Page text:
The new year is traditionally a time when people set themselves goals for the next 12 months. Tilney has put together a checklist to help you prepare both for the end of the tax year and for the future more generally.
1. Pensions remain a priority
It has been almost two years since the transformational pension freedoms were introduced. The key changes can be summarised as follows:
- Flexi-access drawdown, allowing you to take what you want from your pension with the first 25% tax free;
- Uncrystallised Funds Pension Lump Sum, allowing you to take out chunks of pension as and when with 25% of each withdrawal tax free;
- The changes to the tax of pension death benefits have transformed pensions into a family wealth preservation vehicle.
Reviewing pension arrangements is key as it allows you to consider the changes and how they may impact you. A number of older style plans, with big name providers, may not allow for the pension freedoms and it may be that a transfer to a more flexible option is appropriate. Pension nominations should also be reviewed, ideally on an annual basis to check that they are up to date.
The pension Lifetime Allowance (LTA) has now reduced to £1 million. Those who wish to protect the previous £1.25 million LTA must cease to accrue any further pension benefits and can register for Individual and Fixed Protection 2016, provided they have not (personally or otherwise) made contributions to ANY scheme. Individuals with a projected defined benefit pension of £50,000, or more, or those with larger personal arrangements should review their situation as a matter of urgency.
2. Use your ISA allowance
ISAs don't have the upfront tax reliefs that pensions do, but they do have considerable flexibility as investments can be withdrawn at any time without a tax hit on the way out. The ISA allowance is currently £15,240 per person, increasing to £20,000 in the 2017/18 tax year and they can now be inherited by a spouse or civil partner without losing the tax benefits.
With interest rates continuing at historic lows and the introduction of the personal savings allowance, now may also be the time to consider switching funds from Cash ISAs to Investment ISAs. In a recent article for the Journal of the Law Society of Scotland Tilney explores this idea a little further.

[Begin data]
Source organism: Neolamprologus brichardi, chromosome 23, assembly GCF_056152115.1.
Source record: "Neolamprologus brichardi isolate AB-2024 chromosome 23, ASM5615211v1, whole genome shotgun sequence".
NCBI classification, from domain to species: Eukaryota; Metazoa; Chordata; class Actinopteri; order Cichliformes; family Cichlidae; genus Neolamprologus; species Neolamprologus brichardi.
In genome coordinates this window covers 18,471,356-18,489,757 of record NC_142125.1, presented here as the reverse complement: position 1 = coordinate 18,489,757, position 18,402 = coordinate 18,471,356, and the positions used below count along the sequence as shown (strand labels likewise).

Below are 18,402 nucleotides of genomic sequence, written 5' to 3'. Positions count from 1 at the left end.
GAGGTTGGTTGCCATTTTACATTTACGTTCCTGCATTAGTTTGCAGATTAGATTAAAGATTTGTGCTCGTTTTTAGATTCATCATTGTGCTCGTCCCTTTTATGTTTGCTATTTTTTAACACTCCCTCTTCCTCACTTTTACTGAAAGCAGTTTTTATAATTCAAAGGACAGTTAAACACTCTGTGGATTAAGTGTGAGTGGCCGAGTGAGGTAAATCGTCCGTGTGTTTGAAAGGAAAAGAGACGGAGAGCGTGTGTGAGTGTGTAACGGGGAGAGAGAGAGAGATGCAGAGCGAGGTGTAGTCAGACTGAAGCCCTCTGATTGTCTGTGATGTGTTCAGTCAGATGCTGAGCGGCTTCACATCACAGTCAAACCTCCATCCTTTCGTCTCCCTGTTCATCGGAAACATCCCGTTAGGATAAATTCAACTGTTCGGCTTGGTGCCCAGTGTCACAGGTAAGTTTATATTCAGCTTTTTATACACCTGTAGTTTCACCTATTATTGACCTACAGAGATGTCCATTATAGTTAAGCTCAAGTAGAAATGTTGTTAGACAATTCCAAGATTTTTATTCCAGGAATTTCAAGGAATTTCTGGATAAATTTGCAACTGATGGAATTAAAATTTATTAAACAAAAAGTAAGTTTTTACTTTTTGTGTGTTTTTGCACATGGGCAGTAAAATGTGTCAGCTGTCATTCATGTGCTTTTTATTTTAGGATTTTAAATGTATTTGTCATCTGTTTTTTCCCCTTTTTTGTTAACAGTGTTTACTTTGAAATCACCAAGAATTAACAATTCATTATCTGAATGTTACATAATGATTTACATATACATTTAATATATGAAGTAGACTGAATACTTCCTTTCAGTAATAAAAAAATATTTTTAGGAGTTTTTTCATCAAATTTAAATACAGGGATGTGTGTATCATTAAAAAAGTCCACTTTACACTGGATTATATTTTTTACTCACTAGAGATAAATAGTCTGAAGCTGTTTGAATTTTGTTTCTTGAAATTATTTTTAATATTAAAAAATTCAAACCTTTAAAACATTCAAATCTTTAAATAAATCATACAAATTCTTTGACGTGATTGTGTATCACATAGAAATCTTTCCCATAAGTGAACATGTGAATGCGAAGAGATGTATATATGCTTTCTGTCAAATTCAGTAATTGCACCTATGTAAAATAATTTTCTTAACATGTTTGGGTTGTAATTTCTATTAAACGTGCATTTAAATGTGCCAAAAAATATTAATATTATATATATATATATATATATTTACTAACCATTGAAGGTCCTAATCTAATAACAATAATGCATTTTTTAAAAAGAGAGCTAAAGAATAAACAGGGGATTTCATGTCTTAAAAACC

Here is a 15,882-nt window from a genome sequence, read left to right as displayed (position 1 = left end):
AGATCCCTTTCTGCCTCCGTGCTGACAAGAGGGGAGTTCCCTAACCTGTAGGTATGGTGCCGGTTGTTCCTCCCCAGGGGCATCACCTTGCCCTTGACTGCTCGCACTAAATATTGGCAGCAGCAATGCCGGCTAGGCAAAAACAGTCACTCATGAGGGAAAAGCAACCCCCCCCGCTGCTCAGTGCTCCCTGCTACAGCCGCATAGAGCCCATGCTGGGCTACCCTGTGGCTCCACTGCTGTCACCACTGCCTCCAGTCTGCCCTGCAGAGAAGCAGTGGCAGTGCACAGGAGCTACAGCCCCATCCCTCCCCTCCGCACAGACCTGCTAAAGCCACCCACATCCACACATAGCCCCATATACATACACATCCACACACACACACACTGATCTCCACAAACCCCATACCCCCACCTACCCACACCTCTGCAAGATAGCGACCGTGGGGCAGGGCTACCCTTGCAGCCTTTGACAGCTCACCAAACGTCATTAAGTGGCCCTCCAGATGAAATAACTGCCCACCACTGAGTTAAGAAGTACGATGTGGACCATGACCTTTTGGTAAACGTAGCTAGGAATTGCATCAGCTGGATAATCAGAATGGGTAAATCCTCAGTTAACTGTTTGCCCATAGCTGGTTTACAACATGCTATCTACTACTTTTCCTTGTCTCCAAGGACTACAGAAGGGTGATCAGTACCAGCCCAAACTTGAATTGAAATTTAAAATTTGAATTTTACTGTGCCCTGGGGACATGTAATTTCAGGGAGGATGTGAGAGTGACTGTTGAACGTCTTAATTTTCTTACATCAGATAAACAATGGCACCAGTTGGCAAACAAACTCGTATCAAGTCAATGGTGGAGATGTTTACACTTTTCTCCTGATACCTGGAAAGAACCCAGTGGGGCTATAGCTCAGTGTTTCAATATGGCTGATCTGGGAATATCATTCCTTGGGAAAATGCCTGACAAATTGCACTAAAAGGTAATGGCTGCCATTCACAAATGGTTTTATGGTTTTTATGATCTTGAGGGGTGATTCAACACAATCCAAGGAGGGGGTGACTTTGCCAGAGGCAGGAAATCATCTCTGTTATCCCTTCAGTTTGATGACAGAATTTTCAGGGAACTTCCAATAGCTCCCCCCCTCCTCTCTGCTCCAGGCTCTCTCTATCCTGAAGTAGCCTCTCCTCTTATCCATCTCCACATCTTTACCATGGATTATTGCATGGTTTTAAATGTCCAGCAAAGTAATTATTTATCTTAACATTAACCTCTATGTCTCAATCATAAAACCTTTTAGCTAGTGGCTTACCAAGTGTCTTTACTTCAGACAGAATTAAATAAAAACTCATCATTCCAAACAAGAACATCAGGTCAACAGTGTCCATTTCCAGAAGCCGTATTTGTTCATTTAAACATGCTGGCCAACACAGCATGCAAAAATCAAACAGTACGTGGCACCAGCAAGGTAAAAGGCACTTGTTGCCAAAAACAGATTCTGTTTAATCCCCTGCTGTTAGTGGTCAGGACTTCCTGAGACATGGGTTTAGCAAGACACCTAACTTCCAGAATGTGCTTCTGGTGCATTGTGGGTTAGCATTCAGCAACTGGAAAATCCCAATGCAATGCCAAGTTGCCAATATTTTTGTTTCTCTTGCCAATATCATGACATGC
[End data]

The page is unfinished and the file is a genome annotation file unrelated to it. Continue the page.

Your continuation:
3. Dividend allowance
The Dividend Allowance was introduced in April 2016 and means that the first £5,000 of dividends received are taxed at 0%. It is important to note that the first £5,000 are not tax-free, rather taxed at 0% which means they are still counted in order to determine which level of taxpayer you are.
The winners from the Dividend Allowance are higher and additional-rate taxpayers who are within the £5,000 allowance. The losers are the basic-rate taxpayers with dividends in excess of £5,000. There is a tipping point for higher and additional-rate tax payers which is reached when dividends hit £21,660 and £25,400 respectively.
4. Make use of your capital gains allowance – the forgotten allowance!
If investments are owned outside of tax free-wrappers (ISAs and pensions), then you have an £11,100 allowance before you pay Capital Gains Tax (CGT). Investments only become assessable to CGT when a disposal event occurs, which could be when they are sold or transferred to anyone other than a spouse. Unless this takes place, the annual allowance is not used and it cannot be carried forward to future years – effectively a valuable benefit lost. As a result, many investors are hit with sizeable CGT bills when they eventually dispose of their assets.
With ongoing planning, however, some or all of a portfolio can be sold to fully use an individual’s annual CGT allowance – without ever creating a tax liability. The benefit being that upon reinvestment, the base cost used in the CGT calculation will essentially be reset to a new higher level, thereby reducing potential CGT liabilities in the future.
The value of investments, and the income derived from them, can go down as well as up and you can get back less than you originally invested.This article does not constitute personal advice. Prevailing tax rates and reliefs are dependent on your individual circumstances and are subject to change. If you are in any doubt as to the suitability of an investment, please contact one of our advisers. Past performance is not a reliable indicator of future returns. Please note we do not provide tax advice.
If you have any questions or would like further information please contact Stephen Parker or Ross Young at Tilney on 0333 014 5429 or by email to firstname.lastname@example.org